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Prime Minister John Key was keen today to point out that trade and foreign affairs ministers, from both sides of the political spectrum, were likely to spend more because of their roles.
"It comes with the territory, we're often trying to sign up a trade deal," he told reporters.
"At one point it might be a bit ridiculous to ask a minister to start telling the other minister that he's entertaining to go halves on the bill."
Mr Key said the public understood that.
Foreign Affairs Minister Murray McCully agreed and said there was "absolutely not" anything he had to pay back.
"New Zealand is a country that earns its way through trade and investment, tourism, we need to be out there waving our flag and from time to time that means some hospitality."
That has always been the practice and should not be changed, he said.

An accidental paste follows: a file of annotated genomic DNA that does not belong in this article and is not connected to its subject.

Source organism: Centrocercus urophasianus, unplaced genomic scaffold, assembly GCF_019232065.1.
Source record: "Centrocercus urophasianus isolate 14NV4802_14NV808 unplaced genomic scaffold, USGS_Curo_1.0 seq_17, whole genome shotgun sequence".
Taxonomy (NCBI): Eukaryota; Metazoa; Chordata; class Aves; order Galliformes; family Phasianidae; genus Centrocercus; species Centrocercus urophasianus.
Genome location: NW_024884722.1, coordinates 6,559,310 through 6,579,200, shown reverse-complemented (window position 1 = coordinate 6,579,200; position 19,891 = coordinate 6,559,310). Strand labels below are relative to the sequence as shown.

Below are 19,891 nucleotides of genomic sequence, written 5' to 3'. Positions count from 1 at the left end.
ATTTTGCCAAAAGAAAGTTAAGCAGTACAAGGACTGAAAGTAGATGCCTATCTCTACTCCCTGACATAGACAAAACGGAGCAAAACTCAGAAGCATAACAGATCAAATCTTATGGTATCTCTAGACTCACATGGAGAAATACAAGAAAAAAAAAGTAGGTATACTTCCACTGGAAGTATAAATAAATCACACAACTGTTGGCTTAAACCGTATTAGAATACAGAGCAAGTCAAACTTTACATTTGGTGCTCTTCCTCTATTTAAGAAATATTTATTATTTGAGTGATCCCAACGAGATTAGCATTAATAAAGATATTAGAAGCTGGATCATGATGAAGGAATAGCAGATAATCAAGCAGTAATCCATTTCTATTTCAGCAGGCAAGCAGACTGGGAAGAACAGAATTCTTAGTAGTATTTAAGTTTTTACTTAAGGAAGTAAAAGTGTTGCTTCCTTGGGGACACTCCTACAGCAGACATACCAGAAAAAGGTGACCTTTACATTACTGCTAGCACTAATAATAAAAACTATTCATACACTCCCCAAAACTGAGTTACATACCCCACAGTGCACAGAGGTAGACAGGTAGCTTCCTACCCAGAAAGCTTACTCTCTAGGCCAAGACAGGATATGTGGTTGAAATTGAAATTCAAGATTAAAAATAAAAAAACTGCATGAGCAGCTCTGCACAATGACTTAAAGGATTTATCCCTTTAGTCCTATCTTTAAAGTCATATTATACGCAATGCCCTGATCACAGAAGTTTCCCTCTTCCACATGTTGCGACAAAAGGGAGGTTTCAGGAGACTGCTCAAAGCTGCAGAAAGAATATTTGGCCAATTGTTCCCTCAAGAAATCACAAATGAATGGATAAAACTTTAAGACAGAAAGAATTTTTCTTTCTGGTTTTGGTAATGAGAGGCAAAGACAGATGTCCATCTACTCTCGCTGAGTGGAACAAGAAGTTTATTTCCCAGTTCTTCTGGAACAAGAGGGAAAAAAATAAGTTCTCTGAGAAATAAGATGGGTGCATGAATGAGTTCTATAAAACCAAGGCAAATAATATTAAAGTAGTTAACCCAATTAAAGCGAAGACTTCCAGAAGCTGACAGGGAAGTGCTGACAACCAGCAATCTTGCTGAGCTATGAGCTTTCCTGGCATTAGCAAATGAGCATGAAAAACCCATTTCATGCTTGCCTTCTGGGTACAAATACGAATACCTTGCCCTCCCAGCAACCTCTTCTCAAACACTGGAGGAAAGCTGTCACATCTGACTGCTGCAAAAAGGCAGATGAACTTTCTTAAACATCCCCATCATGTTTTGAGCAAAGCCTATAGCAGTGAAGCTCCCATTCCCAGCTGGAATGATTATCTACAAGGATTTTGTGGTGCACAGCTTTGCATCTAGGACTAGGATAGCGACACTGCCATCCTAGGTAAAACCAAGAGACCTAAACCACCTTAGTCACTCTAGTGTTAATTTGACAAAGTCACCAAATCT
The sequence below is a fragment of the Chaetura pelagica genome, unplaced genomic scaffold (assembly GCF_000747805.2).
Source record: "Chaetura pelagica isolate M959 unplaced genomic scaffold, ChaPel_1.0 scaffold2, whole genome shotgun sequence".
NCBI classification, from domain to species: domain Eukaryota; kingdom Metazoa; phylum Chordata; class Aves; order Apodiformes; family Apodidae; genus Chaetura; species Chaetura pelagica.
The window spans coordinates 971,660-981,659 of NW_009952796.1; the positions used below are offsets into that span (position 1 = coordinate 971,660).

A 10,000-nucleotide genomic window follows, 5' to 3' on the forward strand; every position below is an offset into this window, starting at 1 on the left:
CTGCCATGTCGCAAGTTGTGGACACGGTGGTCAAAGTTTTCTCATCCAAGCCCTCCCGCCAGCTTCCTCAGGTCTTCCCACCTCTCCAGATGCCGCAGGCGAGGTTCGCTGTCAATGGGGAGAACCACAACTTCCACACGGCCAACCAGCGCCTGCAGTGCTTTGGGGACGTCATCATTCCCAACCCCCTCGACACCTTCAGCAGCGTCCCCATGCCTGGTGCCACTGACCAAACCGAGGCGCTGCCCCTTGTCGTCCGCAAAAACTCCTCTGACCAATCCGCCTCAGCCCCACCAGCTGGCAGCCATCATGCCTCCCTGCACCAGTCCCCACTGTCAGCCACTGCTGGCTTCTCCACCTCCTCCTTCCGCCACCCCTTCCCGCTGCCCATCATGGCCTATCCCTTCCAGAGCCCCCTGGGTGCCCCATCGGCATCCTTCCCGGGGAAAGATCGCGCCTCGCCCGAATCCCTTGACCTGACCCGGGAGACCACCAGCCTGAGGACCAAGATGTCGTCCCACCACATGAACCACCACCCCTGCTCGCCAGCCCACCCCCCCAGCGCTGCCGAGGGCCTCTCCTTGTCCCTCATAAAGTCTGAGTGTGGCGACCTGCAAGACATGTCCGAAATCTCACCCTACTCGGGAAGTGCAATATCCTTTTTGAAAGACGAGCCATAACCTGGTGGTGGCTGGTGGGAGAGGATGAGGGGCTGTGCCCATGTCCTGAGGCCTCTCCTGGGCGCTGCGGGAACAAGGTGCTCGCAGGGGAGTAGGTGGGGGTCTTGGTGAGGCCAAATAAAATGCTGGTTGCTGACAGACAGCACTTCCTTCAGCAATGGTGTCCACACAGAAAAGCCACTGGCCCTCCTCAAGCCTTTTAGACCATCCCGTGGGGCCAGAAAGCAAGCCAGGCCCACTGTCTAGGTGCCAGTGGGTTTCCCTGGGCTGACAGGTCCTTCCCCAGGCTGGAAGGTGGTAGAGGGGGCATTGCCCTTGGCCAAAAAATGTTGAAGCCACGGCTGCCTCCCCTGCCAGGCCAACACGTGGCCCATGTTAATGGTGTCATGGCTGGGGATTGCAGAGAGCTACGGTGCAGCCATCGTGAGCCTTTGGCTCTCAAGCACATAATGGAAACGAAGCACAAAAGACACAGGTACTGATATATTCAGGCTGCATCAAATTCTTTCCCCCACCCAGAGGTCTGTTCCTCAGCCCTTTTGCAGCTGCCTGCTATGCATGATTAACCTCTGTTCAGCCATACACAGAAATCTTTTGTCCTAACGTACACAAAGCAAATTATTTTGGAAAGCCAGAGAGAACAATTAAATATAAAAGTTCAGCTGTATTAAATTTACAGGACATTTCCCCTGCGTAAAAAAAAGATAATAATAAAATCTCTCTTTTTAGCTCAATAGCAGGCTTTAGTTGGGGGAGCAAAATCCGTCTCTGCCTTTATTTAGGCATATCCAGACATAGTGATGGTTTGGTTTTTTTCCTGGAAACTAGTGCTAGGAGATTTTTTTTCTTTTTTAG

Mr McCully said he was happy to defend expenditure made in his name, his staff have credit cards not him, and believed it was clear what was and was not a legitimate expense.
Media sensationalism over reporting was not helpful, he said.
Credit card accounts for current and past foreign ministers received by journalists under the Official Information Act yesterday support Mr Keys' claim.
Former foreign affairs and trade ministers under the Labour government including Phil Goff, Jim Sutton and Winston Peters had much larger piles of accounts than most of their colleagues.
Mr McCully also had a large number of legitimate transactions.